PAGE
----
Takeaways From Three Mile Island

Takeaways From Three Mile Island
The Three Mile Island Nuclear Plant is seen in the early morning hours of March 28, 2011 in Middletown, Pa. (Jeff Fusco/Getty Images)
Mark Hendrickson

On Sept. 20, the notorious Three Mile Island (TMI) Nuclear Generating Station in Middletown, Pennsylvania, generated its last kilowatt of electrical energy. Exelon Generation, the operating company, closed TMI for economic reasons.

The closing received widespread media coverage. After all, TMI was, as the media have repeatedly reminded us, the site of “the worst nuclear accident in U.S. history.”

In March 1979, a series of mechanical malfunctions and human errors caused a partial meltdown in reactor No. 2. People panicked. Thousands fled the area, putting as much distance as possible between themselves and TMI.

The incident had profound long-term consequences. As reported by Ledyard King in USA Today, "'Public confidence in nuclear energy ... declined sharply following the Three Mile Island accident,' according to the World Nuclear Association, a pro-industry group. 'It was a major cause of the decline in nuclear construction through the 1980s and 1990s.'"
A closer look at how the media reported this incident—both then and now—is instructive.


It's ironic and a little strange that millions of people adamantly oppose nuclear energy, when “the worst nuclear accident” in our history had not a single fatality. The few fatalities that have occurred at U.S. nuclear power facilities over the decades have been an occasional electrocution or workplace accident—tragic, to be sure, but none were due to radiation.
Indeed, the nuclear power generating industry has had a remarkable safety record. Workplace injuries have been relatively rare. According to the Bureau of Labor Statistics, in one recent, typical year, injuries were more than 500 times more likely in agriculture, forestry, and fishing, and almost 2,000 times more likely in construction, than in the nuclear energy industry—but you would never know that from watching TV or reading newspapers. Isn’t such a safety record worthy of admiration and gratitude rather than condemnation?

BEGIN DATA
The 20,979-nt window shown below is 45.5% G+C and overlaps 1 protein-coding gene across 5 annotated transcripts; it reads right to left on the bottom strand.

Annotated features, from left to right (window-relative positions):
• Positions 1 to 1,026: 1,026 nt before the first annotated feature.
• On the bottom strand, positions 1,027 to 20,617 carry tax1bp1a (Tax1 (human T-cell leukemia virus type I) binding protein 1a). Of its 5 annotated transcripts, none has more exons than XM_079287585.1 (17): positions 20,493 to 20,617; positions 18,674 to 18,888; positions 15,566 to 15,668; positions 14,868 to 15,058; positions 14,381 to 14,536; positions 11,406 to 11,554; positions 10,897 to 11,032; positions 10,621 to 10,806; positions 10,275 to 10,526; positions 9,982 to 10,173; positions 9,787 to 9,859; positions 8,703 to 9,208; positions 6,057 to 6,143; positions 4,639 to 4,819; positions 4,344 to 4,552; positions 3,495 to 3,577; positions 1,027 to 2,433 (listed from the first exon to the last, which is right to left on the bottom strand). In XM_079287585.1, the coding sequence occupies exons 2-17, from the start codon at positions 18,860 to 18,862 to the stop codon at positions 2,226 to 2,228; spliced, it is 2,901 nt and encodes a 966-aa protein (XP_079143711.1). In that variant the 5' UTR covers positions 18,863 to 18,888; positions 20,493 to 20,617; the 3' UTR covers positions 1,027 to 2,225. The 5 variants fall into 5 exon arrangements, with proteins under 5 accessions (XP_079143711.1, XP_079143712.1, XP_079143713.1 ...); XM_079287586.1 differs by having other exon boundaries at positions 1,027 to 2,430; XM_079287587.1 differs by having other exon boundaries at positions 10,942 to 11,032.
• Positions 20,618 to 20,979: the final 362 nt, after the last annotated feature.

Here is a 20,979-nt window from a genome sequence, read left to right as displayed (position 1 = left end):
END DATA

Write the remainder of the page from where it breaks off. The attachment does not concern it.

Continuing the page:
When the partial meltdown happened in 1979, people near TMI were tormented by two fears—fear of a nuclear explosion and fear of nuclear radiation. While the lethality of nuclear explosions and radiation are indisputable, there was no need to fear either at TMI. The one was a physical impossibility, the other a million-to-one long shot. Allow me to explain.

The threat of a bomb-like explosion was nonexistent. The late Czech engineer Petr Beckmann trenchantly wrote that the odds of the fuel rods in a nuclear power plant exploding were equal to the odds of your chewing gum exploding.

The key factor is the concentration of the uranium isotope U-235 that is needed to make a nuclear bomb. In nature, U-235 has an approximate purity of 0.7 percent. A difficult and highly technical process is needed to enrich it to 3.5 percent to 4.5 percent purity—the concentration needed in nuclear fuel rods to generate electricity.

To make a nuclear bomb requires a much more advanced and challenging process that enriches U-235 to a concentration of 85 percent or 90 percent. Fuel rods in nuclear power plants, in short, fall far short of containing U-235 that is sufficiently enriched to make a bomb.

The other threat—the threat of lethal radiation affecting the people near TMI—was minuscule.

There was a simple but all-important difference between the TMI accident and the 1986 accident at the Soviet nuclear power plant at Chernobyl, where approximately 54 people (tabulations differ) perished in the short run and perhaps several thousand more victims succumbed later on. Here in the United States, where individual life is valued, there were massive concrete containment buildings housing the nuclear fuel rods at TMI.

By contrast, in the Soviet Union, with its ideology of the expendability of individual lives, there were no structures to contain the radiation.